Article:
Anxiety and Prescription Medicine

What Is Anxiety?

Feeling nervous, worried, or afraid is common, but usually short-term. However, the feelings may last longer and get worse over time. Anxiety is also likely to create problems with relationships, work or school, or most any activity.

What Are The Symptoms Of Anxiety?

Our assessment includes the following questions about anxiety symptoms:

  1. Feeling nervous, anxious, or on edge

  2. Not being able to stop or control worrying

  3. Worrying too much about different things

  4. Trouble relaxing

  5. Being so restless it is hard to sit still

  6. Becoming easily annoyed or irritable

  7. Feeling afraid, as if something awful might happen

These symptoms occur at least several days over the past two weeks. And, they may make it difficult for you to do your work, take care of things at home, or get along with people.

How Common Are Anxiety Disorders?

Anxiety disorders, meaning an actual diagnosis of anxiety, are quite common. A national study of adults in the U.S. estimated close to 20% had an anxiety disorder in the previous year. The study determined that anxiety disorders were more common in women than men. And, over 30% of U.S. adults have an anxiety disorder during their lifetimes.

Should I Contact My Doctor?

The answer is “Yes.” In addition to the care that you are receiving through Goodpath, you may benefit from a discussion with your doctor about prescription medications for anxiety. It is advised that you contact your doctor to schedule an appointment. 

What Is The Treatment For Anxiety?

The treatment for anxiety is based on the individual, their specific diagnosis, and their symptoms. Treatment may include a combination of prescription medicines, counseling or therapy, relaxation and stress reduction, physical activity, lifestyle changes, and complementary treatments.

Which Prescriptions Are Used To Treat Anxiety?

Several classes or types of medicines may be prescribed for anxiety. The way they are prescribed varies. It depends on many factors, such as the type of anxiety, a person’s medical history and symptoms, an individual’s response to the medicine, and possible side effects.

  • Combinations of medicines may be used.

  • Medicines may be added or changed.

  • Doses may be gradually increased.

  • They may be prescribed short- or long-term.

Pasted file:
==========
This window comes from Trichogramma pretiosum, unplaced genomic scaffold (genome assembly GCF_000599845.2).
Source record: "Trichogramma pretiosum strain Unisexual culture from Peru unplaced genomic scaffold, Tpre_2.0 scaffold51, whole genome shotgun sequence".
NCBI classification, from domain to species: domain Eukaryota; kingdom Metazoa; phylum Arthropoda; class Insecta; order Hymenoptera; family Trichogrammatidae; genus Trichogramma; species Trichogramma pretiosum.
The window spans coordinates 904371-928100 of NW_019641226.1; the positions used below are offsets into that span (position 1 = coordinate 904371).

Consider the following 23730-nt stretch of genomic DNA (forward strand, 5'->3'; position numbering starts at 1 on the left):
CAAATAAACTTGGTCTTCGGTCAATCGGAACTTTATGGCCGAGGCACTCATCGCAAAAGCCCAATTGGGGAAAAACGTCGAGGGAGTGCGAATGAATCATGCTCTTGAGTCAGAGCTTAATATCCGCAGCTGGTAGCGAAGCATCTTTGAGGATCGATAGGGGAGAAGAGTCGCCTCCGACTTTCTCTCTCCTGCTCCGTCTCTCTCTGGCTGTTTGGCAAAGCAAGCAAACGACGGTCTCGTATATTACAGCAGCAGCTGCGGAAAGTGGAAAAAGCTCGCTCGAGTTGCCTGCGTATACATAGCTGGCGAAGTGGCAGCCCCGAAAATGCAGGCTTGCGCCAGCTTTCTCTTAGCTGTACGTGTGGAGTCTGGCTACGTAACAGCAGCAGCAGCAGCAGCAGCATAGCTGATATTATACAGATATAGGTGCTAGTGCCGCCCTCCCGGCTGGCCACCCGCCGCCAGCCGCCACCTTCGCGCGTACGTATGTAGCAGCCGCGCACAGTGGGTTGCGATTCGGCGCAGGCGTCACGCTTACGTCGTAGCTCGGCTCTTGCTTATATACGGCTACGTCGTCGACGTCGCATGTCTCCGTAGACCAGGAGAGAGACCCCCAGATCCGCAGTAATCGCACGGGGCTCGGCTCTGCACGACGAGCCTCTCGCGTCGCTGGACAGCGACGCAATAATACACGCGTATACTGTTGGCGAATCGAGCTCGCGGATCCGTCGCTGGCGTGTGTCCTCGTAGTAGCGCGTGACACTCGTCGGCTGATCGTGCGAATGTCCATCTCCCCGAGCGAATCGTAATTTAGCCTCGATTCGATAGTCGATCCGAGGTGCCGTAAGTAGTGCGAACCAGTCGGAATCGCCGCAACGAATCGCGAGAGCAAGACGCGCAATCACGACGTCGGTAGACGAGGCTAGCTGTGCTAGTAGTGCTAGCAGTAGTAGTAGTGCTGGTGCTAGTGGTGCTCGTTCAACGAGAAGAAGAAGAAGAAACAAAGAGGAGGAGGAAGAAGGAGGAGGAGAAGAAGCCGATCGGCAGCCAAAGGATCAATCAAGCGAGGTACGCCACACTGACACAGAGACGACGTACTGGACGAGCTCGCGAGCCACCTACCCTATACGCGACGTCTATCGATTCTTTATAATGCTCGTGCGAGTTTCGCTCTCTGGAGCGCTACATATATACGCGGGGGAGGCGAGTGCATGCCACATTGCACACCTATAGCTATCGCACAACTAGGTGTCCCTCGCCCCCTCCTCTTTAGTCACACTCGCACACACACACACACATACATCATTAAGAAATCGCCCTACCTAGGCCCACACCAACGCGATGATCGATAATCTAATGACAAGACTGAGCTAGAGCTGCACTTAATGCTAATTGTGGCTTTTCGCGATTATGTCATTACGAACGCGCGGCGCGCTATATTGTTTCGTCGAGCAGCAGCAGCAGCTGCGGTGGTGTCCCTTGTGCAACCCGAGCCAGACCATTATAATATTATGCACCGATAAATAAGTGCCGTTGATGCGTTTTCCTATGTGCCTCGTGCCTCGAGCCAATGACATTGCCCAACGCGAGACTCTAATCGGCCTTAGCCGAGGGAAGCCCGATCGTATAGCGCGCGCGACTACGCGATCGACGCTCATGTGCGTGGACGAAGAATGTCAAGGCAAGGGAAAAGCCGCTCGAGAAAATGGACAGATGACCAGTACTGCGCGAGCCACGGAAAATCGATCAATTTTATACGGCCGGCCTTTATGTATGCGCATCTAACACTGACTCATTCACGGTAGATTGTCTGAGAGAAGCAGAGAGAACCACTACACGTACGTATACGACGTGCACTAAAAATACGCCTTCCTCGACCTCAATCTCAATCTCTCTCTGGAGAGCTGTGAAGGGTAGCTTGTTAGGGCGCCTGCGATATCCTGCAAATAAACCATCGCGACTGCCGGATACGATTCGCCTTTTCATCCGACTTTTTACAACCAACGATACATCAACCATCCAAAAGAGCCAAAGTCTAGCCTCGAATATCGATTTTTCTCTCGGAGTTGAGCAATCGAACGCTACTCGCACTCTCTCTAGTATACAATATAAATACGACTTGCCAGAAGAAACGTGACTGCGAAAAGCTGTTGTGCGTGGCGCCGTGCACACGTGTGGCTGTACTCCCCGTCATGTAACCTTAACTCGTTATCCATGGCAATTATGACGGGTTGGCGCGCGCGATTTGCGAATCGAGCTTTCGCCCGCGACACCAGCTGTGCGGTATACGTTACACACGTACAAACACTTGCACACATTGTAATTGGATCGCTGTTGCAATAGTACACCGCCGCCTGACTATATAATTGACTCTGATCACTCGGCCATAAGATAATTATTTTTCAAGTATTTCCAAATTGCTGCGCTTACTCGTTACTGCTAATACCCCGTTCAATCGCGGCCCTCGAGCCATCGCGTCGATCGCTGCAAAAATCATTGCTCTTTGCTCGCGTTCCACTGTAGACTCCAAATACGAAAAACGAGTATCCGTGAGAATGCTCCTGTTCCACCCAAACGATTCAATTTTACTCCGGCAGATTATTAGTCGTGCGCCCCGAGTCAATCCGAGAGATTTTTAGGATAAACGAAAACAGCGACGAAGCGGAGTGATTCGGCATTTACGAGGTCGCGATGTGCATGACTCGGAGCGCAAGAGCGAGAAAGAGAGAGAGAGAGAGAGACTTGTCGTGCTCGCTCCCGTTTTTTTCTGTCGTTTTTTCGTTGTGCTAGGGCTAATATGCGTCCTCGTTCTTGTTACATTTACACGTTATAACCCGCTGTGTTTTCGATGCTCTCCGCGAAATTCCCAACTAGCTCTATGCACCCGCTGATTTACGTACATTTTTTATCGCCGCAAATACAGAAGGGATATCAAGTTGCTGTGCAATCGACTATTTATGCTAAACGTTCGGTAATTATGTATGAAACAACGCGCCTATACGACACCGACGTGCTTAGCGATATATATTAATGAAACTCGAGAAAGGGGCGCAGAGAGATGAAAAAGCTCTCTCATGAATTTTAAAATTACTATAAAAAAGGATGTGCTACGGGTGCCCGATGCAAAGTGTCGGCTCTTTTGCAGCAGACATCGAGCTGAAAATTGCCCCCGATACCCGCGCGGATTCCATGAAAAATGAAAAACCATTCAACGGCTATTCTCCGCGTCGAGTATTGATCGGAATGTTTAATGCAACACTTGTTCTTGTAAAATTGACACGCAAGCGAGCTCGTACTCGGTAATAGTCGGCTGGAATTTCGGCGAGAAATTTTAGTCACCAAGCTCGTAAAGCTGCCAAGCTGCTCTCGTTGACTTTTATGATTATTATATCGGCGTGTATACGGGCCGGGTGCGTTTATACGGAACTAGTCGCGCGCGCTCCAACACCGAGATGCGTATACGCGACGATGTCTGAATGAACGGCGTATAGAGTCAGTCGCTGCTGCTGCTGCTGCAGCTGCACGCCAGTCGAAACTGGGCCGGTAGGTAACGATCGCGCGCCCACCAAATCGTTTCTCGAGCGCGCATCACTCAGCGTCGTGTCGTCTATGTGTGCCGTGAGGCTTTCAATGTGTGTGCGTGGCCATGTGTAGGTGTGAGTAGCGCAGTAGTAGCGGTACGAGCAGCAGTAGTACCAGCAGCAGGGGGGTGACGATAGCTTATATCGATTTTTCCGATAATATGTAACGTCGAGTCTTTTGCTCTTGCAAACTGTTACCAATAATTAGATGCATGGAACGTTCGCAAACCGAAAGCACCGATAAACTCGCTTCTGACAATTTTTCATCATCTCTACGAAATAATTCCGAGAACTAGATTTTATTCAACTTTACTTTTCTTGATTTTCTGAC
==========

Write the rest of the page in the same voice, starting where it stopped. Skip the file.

Different classes of antidepressant and antianxiety medicines may be prescribed. Several other classes of medicines may also be used. Although antidepressant medicines are used to treat depression, they are effective in the long-term treatment of anxiety.

What Are Some Common Antidepressant Medicines?

Two types of antidepressant medicines are selective serotonin reuptake inhibitors (SSRIs) and serotonin-norepinephrine reuptake inhibitors (SNRIs). Some common SSRIs are escitalopram and sertraline and some common SNRIs are duloxetine and venlafaxine, extended-release.

What Are Some Common Anti-anxiety Medicines?

A class of medicines used in the short-term relief of anxiety symptoms is the benzodiazepines, such as diazepam and clonazepam. They are often prescribed in combination with an antidepressant. Healthcare providers use them very cautiously due to their side effects (like drowsiness, memory problems, and weakness) and the possibility of withdrawal symptoms (dependence) when stopped.

A unique anti-anxiety medicine is buspirone. It may take longer to take effect, but it has few side effects and does not lead to dependence.

Is Treatment Follow-up Needed?

It is extremely important for a person who has been prescribed medication for anxiety to follow up with their healthcare provider. Follow-up is important for monitoring response to the medication and adjusting the dose as needed. It is also important for identifying any side effects or safety issues with the medication.

For More Information

U.S. Department of Health & Human Services (2022). For People With Mental Health Problems. Retrieved 7-28-2022 from

National Institute of Mental Health (2022). Anxiety Disorders. Retrieved 7-28-2022 from

National Institute of Mental Health (2022). Mental Health Medications. Retrieved 7-28-2022 from